When Anna was chosen to model Lady Liberty, she wanted to stay anonymous because she didn’t enjoy the spotlight. She asked Morgan to hide her identity, but someone snitched. He chose a Phrygian cap as Anna’s headgear. It’s a soft conical hat with a bent tip. Emancipated slaves wore it in Ancient Rome, so it represented Libertas, the Roman Goddess of Liberty.

But during the American and French Revolutions, it was co-opted as a symbol of freedom. And every depiction of Lady Liberty on American currency was understood to be a portrayal of this liberty goddess. Morgan’s Silver $1 was minted from 1878 to 1904, with fresh runs in 1921 and 2021 aimed at collectors. But most of the samples you’ll find today are 1921 pieces.

The 2021 edition of this coin is unique because it’s 99.9% silver while the earlier mint dates had only 90% silver with the rest made of copper. Morgan Dollars were made in five mints – Philadelphia (no mint mark), San Francisco (S Mint Mark), New Orleans (O Mint Mark), Denver (D Mint Mark), and Carson City (CC Mint Mark). Denver $1 first appeared in 1921.

And since the Carson City Mint remained closed from 1885 to 1888, the highest-ever price on a Morgan Dollar was the 1889 CC, which went for $881,000 in MS 68! It attracted a lot of attention and value because it was the first batch of $1 made after the mint re-opened. But the Carson City closure also means no 1886 Silver Dollars carry that coveted CC Mint Mark.

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How to Identify the 1886 Silver Dollar?

Morgan Silver Dollars were minted in high volumes, but most of them languished in the vaults of mints and post offices, where special storage rooms were prepped to prevent the coins from tarnishing. Let’s review the distinguishing features of this popular silver coin.

The Obverse of the 1886 Silver Dollar

The Obverse of the 1886 Silver Dollar

The obverse (heads side) of the 1886 Silver Dollar features a profile that represents Lady Liberty. The model for the portrait was Anna Weiss Williams, and she wears a Phrygian cap over her deeply detailed hair. The hat was known as a Liberty Cap, representing freedom during the Revolutionary War. It has a banner that reads Liberty, with leaves and flowers.

The top collar reads E Pluribus Unum with a dot on either side of Pluribus. The lower collar has the mint date. The coin features 13 stars to represent the first 13 States of the Union. 7 of these stars are on the left side of her neck and 6 stars are on the right, after the mint date. The designer’s initial (M) is at the cut-off point on her neckline, above her lowest lock of hair.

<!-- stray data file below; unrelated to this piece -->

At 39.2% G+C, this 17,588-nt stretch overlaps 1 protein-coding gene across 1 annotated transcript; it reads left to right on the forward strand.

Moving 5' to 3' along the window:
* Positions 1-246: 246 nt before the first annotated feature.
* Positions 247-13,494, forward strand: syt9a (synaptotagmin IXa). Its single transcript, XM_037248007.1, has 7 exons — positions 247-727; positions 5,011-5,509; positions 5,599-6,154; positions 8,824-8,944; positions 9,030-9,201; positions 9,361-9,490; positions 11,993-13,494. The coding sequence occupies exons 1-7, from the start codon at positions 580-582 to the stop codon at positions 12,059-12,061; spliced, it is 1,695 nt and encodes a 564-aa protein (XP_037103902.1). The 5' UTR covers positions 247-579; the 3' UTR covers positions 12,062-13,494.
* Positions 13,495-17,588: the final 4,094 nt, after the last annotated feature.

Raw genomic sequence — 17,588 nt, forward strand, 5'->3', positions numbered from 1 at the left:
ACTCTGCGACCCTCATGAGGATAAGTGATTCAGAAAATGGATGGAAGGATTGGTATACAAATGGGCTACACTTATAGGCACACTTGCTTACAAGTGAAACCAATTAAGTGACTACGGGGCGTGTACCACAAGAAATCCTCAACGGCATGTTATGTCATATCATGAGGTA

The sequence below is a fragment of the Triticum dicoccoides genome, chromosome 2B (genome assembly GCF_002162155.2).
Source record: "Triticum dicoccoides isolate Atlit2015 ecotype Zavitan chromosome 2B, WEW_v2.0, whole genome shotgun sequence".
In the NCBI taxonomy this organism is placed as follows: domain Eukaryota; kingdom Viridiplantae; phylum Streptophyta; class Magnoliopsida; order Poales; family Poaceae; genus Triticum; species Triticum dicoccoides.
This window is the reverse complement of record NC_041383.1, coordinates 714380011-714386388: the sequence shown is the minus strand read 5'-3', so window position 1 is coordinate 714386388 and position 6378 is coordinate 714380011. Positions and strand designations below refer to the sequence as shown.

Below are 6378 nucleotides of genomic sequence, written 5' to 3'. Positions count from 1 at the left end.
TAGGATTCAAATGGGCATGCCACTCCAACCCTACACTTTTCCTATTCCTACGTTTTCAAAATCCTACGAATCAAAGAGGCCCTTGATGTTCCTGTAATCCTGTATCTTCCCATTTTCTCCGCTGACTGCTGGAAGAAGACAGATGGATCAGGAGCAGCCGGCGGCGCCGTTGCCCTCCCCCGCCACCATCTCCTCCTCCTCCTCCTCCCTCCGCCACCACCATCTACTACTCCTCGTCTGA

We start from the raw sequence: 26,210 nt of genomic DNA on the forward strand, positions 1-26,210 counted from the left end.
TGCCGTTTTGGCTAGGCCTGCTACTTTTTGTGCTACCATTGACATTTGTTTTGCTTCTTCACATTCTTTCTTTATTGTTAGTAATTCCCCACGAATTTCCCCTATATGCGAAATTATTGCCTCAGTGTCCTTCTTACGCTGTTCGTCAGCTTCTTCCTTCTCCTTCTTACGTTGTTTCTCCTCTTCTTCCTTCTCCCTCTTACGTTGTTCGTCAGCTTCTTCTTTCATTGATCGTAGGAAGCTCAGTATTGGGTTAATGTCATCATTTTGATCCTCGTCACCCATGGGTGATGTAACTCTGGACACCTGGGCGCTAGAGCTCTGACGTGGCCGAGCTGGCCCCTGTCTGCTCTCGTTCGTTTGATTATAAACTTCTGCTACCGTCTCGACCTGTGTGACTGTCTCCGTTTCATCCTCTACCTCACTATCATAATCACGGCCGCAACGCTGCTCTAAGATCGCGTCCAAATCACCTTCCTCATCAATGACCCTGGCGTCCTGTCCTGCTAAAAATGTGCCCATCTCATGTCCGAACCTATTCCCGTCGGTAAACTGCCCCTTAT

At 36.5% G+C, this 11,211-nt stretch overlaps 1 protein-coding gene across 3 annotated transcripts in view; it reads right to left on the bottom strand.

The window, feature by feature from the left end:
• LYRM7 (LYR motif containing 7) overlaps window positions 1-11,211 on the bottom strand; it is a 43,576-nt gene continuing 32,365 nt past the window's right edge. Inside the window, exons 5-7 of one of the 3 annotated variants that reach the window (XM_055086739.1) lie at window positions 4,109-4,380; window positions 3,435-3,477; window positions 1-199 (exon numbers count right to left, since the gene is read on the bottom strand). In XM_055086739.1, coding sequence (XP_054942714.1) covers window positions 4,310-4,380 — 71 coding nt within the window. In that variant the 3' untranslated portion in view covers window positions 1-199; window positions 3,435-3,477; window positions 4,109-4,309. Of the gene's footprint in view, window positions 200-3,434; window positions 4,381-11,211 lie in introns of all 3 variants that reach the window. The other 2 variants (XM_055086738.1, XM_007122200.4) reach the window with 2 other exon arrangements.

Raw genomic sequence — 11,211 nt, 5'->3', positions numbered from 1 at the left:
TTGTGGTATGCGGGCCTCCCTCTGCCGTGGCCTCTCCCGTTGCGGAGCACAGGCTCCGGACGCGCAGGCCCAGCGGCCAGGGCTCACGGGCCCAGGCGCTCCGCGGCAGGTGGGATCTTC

The Reverse of the 1886 Silver Dollar

The Reverse of the 1886 Silver Dollar

The reverse (tails side) of the 1886 Silver Dollar is pretty tightly packed. The device is an eagle with its wings spread above its head. Its talons hold an olive branch and three arrows, and its tail has seven feathers. A wreath with ten branches and a central bow surrounds the body of the bird, and the mint mark sits directly below the center of the wreath, above DO.

The denomination One Dollar runs along the lower collar while United States of America runs along the top collar. These legends are in all caps with two stars separating them. The words ‘states of’ are squashed between the eagle’s wings, and In God We Trust lies between them in sentence case, meaning it has an upper case ‘G’ in God with a lower case ‘w’ and ‘t’.

Other Features of the 1886 Silver Dollar

The 1886 Silver Dollar – as its name suggests – was 90% silver and 10% copper. For reference, a coin must have 92.5% to be considered sterling silver, so the Morgan Dollar was just shy of that. It’s a large coin, measuring 38.1mm in diameter (1.5”) and is 2.4mm thick.

That’s (0.09”). It weighs 26.73g and has a reeded edge, plus denticles on both sides of the collar. Denticles are the ridges, teeth, dots, or ribs on the front and back of the collar. Since Morgan Dollars were so heavy, they rarely circulated. People preferred silver certificates.

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What Makes a 1886 Silver Dollar Rare?

1886 isn’t an especially rare year for the Morgan Dollar. But about 270,232,722 silver dollars were melted in 1918 and sold to the UK at $1 per troy ounce to help in the war effort. These were mostly Morgan Dollars. Also, because people rarely used the dollars for daily trade, those silver dollars largely lived in bank and post office vaults, creating the illusion of rarity.

Where Do You Find the Mint Mark on the 1886 Silver Dollar?

The Mint Mark on the 1886 Silver Dollar is on the reverse (tails side). It’s punched towards the bottom of the coin, just above the denomination, directly above the D and O in Dollar.